Taint of politics colors city's Redd Up work

Crew members wearing campaign T-shirts just one example of forces at play in city Public Works Department

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When four members of the city's Redd Up Crew were photographed a week before the primary election wearing campaign T-shirts, it provided just more evidence of the Public Works Department's political nature, long a fact of life in city government.

One of the shirt-wearing workers, Steve Hladonik, is a Democratic Committee member. The man who apparently provided the Re-elect Jeffrey Koch T-shirts was public works driver Ray Sansone, Councilman Koch's campaign treasurer. The manager of the crew was Kevin Quigley, a Democratic Committee member from Brighton Heights. Mr. Quigley's boss is Assistant Director Robert Kaczorowski, a ward chairman from Crafton Heights.

The politicization of public works is likely to emerge as a top issue in coming months, as Mayor Luke Ravenstahl's administration attempts to computerize city management, Councilman William Peduto pushes for reform legislation, and new council members take office.

The 600-employee, $31 million-a-year department is headed by Director Guy Costa, but some of its parts are subject to the dictates of administration officials, council members and politically active middle managers.

Nowhere is that more clear than in the Redd Up effort, a single work crew created in March 2006 to fulfill the late Mayor Bob O'Connor's commitment to tidy up the city.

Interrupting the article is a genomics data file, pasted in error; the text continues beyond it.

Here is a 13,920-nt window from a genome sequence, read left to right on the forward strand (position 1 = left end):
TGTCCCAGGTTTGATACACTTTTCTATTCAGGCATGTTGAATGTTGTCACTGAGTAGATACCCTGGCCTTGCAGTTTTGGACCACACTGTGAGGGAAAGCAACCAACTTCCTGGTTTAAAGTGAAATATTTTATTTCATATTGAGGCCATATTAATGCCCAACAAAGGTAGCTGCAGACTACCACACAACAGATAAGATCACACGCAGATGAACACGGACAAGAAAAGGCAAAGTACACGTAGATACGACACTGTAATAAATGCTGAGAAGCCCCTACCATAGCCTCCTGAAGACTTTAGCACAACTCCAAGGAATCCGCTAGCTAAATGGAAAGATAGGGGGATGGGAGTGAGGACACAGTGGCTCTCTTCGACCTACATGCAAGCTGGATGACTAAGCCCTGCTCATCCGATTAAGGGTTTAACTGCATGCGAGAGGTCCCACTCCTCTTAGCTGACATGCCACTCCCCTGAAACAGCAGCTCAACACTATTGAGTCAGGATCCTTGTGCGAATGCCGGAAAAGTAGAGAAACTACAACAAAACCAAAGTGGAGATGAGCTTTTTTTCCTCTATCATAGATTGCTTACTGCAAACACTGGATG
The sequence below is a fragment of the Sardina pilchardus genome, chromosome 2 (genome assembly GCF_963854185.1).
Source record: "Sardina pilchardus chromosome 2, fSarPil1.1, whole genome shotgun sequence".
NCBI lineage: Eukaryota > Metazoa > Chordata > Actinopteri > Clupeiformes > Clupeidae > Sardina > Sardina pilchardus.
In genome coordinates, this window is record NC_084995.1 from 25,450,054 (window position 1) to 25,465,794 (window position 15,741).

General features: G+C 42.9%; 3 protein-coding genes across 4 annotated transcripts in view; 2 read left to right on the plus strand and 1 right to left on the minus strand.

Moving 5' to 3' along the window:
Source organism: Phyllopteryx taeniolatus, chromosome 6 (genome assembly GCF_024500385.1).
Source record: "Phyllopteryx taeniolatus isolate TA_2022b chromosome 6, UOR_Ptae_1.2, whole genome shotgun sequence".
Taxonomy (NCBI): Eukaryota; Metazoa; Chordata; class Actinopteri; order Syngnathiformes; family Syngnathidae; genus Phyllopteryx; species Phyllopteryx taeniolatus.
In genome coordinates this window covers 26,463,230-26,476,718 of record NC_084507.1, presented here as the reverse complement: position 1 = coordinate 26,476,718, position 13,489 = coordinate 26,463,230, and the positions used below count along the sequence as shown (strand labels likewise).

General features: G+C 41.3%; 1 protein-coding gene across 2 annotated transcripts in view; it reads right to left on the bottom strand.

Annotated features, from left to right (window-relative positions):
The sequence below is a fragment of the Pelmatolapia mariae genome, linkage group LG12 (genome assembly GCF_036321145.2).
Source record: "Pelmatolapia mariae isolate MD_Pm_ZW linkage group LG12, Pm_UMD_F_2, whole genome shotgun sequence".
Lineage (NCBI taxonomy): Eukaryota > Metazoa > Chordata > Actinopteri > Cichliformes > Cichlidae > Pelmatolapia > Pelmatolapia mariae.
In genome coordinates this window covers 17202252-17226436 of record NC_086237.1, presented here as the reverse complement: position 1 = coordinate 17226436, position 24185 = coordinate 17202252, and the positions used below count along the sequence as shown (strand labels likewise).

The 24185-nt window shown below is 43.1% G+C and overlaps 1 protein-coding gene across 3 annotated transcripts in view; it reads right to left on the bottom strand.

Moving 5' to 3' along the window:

Mr. Quigley, who served on Mr. Ravenstahl's City Council staff, decides where the Redd Up Crew puts its efforts, largely freed from the obligation to report to Mr. Costa, according to department sources.

Mr. Koch has said that he contacted Mr. Quigley directly to ask for cleanups in his South Hills district.

In the month prior to the May 15 primary that ousted Mr. Koch, the crew worked six days in the South Hills district, working there on April 14, 16, 23 and 30, and on May 4 and 8.

The South Hills focus was unusual. So far this year, the North Side, where both the mayor and Mr. Quigley live, has gotten the bulk of the Redd Up Crew's attention.

According to records provided by the city, 48 percent of the locations in which the Redd Up Crew cleared lots this year were in the Public Works Department's First Division, which covers the North Side, with the rest spread around the other five districts. Of the 2,415 tons of debris the crew removed through May 9, 45 percent came from the North Side.

Administration officials said that's not because the mayor and Mr. Quigley hail from there.